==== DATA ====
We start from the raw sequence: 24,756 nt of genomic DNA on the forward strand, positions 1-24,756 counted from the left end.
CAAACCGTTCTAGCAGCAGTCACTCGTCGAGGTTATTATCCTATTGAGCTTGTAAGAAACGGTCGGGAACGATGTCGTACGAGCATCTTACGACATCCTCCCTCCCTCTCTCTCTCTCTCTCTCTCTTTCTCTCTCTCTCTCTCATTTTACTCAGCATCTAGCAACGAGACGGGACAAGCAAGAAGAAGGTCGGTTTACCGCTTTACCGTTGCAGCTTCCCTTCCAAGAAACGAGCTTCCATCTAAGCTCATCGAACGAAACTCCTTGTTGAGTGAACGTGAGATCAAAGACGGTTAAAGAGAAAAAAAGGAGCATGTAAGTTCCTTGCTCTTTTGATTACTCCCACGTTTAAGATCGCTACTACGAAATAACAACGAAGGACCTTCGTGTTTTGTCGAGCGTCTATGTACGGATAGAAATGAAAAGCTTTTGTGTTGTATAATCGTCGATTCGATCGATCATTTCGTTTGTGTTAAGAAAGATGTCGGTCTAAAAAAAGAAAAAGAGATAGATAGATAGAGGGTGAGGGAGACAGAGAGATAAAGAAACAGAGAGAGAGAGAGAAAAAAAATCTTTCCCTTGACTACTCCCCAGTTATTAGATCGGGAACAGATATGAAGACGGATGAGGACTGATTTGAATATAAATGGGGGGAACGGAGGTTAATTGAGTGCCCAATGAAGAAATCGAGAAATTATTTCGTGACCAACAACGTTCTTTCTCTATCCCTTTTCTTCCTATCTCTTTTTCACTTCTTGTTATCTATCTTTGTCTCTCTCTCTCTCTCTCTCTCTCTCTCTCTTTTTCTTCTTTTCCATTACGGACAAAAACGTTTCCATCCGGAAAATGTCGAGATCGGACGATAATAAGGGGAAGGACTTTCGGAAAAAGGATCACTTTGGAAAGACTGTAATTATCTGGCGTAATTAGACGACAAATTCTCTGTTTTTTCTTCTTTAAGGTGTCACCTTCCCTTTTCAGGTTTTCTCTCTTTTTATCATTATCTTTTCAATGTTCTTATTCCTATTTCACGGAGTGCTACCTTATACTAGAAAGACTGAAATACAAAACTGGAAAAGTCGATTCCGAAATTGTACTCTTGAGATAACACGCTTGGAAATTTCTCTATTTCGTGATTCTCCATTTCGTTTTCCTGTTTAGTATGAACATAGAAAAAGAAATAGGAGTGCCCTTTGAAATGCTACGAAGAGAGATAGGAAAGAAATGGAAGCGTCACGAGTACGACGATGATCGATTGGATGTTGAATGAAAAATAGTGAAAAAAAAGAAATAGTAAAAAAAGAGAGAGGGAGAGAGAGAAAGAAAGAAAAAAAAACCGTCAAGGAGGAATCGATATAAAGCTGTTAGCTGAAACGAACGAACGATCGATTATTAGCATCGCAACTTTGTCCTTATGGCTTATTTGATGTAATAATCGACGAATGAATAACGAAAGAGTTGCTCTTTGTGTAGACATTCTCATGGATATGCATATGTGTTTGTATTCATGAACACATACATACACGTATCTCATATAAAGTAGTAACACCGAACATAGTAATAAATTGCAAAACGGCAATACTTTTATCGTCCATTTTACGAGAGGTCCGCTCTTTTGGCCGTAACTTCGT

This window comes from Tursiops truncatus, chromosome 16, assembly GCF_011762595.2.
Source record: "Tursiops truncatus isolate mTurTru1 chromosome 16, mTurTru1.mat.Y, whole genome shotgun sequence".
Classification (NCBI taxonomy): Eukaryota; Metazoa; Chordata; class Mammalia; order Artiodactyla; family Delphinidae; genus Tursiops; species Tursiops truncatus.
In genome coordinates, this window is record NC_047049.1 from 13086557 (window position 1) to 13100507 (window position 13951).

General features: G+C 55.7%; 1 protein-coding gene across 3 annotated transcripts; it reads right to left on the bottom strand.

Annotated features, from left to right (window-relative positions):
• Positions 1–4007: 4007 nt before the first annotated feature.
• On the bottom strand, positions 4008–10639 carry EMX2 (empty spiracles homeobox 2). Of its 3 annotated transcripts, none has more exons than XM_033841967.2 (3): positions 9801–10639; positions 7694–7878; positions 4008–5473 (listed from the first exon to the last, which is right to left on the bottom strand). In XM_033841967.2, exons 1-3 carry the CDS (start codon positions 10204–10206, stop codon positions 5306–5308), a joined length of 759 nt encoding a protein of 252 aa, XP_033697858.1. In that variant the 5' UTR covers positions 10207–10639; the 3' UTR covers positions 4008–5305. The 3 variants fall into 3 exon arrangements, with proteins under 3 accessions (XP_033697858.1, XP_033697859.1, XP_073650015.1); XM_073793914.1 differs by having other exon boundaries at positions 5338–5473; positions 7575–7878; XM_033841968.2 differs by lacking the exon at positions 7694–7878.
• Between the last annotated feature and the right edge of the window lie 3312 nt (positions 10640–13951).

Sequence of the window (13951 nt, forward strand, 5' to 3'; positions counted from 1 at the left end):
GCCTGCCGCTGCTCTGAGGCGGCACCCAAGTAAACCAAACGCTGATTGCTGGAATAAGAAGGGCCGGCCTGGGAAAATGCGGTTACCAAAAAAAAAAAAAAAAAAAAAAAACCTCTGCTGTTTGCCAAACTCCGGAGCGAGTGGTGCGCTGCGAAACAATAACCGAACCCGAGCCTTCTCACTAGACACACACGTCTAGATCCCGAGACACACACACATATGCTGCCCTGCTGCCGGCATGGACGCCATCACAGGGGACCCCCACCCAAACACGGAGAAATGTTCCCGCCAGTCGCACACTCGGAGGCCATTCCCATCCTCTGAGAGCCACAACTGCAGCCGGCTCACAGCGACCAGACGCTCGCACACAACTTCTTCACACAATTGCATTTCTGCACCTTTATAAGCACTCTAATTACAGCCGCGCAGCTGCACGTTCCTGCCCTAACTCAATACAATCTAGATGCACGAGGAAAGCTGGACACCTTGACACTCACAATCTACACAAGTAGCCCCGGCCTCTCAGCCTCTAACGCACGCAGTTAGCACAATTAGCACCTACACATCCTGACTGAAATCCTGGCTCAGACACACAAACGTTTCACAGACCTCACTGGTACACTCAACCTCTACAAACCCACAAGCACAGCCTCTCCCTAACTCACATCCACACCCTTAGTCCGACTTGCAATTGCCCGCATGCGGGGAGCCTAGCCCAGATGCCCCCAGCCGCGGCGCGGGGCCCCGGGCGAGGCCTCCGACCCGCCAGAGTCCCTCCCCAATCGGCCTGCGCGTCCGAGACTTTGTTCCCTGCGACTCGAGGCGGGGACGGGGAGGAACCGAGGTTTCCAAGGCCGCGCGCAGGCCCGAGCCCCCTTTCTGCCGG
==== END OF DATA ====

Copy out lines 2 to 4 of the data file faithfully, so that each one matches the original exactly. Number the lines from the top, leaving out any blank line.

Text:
CAAACCGTTCTAGCAGCAGTCACTCGTCGAGGTTATTATCCTATTGAGCTTGTAAGAAACGGTCGGGAACGATGTCGTACGAGCATCTTACGACATCCTCCCTCCCTCTCTCTCTCTCTCTCTCTCTTTCTCTCTCTCTCTCTCATTTTACTCAGCATCTAGCAACGAGACGGGACAAGCAAGAAGAAGGTCGGTTTACCGCTTTACCGTTGCAGCTTCCCTTCCAAGAAACGAGCTTCCATCTAAGCTCATCGAACGAAACTCCTTGTTGAGTGAACGTGAGATCAAAGACGGTTAAAGAGAAAAAAAGGAGCATGTAAGTTCCTTGCTCTTTTGATTACTCCCACGTTTAAGATCGCTACTACGAAATAACAACGAAGGACCTTCGTGTTTTGTCGAGCGTCTATGTACGGATAGAAATGAAAAGCTTTTGTGTTGTATAATCGTCGATTCGATCGATCATTTCGTTTGTGTTAAGAAAGATGTCGGTCTAAAAAAAGAAAAAGAGATAGATAGATAGAGGGTGAGGGAGACAGAGAGATAAAGAAACAGAGAGAGAGAGAGAAAAAAAATCTTTCCCTTGACTACTCCCCAGTTATTAGATCGGGAACAGATATGAAGACGGATGAGGACTGATTTGAATATAAATGGGGGGAACGGAGGTTAATTGAGTGCCCAATGAAGAAATCGAGAAATTATTTCGTGACCAACAACGTTCTTTCTCTATCCCTTTTCTTCCTATCTCTTTTTCACTTCTTGTTATCTATCTTTGTCTCTCTCTCTCTCTCTCTCTCTCTCTCTCTTTTTCTTCTTTTCCATTACGGACAAAAACGTTTCCATCCGGAAAATGTCGAGATCGGACGATAATAAGGGGAAGGACTTTCGGAAAAAGGATCACTTTGGAAAGACTGTAATTATCTGGCGTAATTAGACGACAAATTCTCTGTTTTTTCTTCTTTAAGGTGTCACCTTCCCTTTTCAGGTTTTCTCTCTTTTTATCATTATCTTTTCAATGTTCTTATTCCTATTTCACGGAGTGCTACCTTATACTAGAAAGACTGAAATACAAAACTGGAAAAGTCGATTCCGAAATTGTACTCTTGAGATAACACGCTTGGAAATTTCTCTATTTCGTGATTCTCCATTTCGTTTTCCTGTTTAGTATGAACATAGAAAAAGAAATAGGAGTGCCCTTTGAAATGCTACGAAGAGAGATAGGAAAGAAATGGAAGCGTCACGAGTACGACGATGATCGATTGGATGTTGAATGAAAAATAGTGAAAAAAAAGAAATAGTAAAAAAAGAGAGAGGGAGAGAGAGAAAGAAAGAAAAAAAAACCGTCAAGGAGGAATCGATATAAAGCTGTTAGCTGAAACGAACGAACGATCGATTATTAGCATCGCAACTTTGTCCTTATGGCTTATTTGATGTAATAATCGACGAATGAATAACGAAAGAGTTGCTCTTTGTGTAGACATTCTCATGGATATGCATATGTGTTTGTATTCATGAACACATACATACACGTATCTCATATAAAGTAGTAACACCGAACATAGTAATAAATTGCAAAACGGCAATACTTTTATCGTCCATTTTACGAGAGGTCCGCTCTTTTGGCCGTAACTTCGT

This window comes from Tursiops truncatus, chromosome 16, assembly GCF_011762595.2.
Source record: "Tursiops truncatus isolate mTurTru1 chromosome 16, mTurTru1.mat.Y, whole genome shotgun sequence".